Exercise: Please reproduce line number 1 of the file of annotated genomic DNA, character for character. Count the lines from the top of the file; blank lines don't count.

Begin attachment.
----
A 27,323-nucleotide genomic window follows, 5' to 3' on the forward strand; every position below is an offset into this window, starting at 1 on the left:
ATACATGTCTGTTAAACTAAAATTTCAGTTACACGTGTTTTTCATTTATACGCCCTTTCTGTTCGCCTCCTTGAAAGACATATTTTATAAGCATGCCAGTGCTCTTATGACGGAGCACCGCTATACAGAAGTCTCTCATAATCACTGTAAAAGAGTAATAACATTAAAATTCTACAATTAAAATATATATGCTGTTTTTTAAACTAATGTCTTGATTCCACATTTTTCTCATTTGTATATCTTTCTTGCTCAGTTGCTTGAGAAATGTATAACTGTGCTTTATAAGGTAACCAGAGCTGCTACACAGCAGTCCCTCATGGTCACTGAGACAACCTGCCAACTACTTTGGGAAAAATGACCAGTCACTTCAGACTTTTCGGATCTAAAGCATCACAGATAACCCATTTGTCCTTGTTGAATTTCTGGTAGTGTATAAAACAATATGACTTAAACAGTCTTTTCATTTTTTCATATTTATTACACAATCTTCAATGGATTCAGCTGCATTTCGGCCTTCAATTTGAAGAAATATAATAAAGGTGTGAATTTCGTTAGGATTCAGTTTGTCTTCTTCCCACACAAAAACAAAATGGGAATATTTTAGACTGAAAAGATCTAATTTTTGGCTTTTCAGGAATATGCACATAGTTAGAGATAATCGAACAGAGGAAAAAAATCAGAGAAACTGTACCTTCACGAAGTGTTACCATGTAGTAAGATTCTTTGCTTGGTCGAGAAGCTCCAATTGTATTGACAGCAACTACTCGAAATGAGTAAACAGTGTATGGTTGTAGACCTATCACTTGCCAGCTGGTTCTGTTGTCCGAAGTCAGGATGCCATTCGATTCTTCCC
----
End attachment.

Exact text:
A 27,323-nucleotide genomic window follows, 5' to 3' on the forward strand; every position below is an offset into this window, starting at 1 on the left: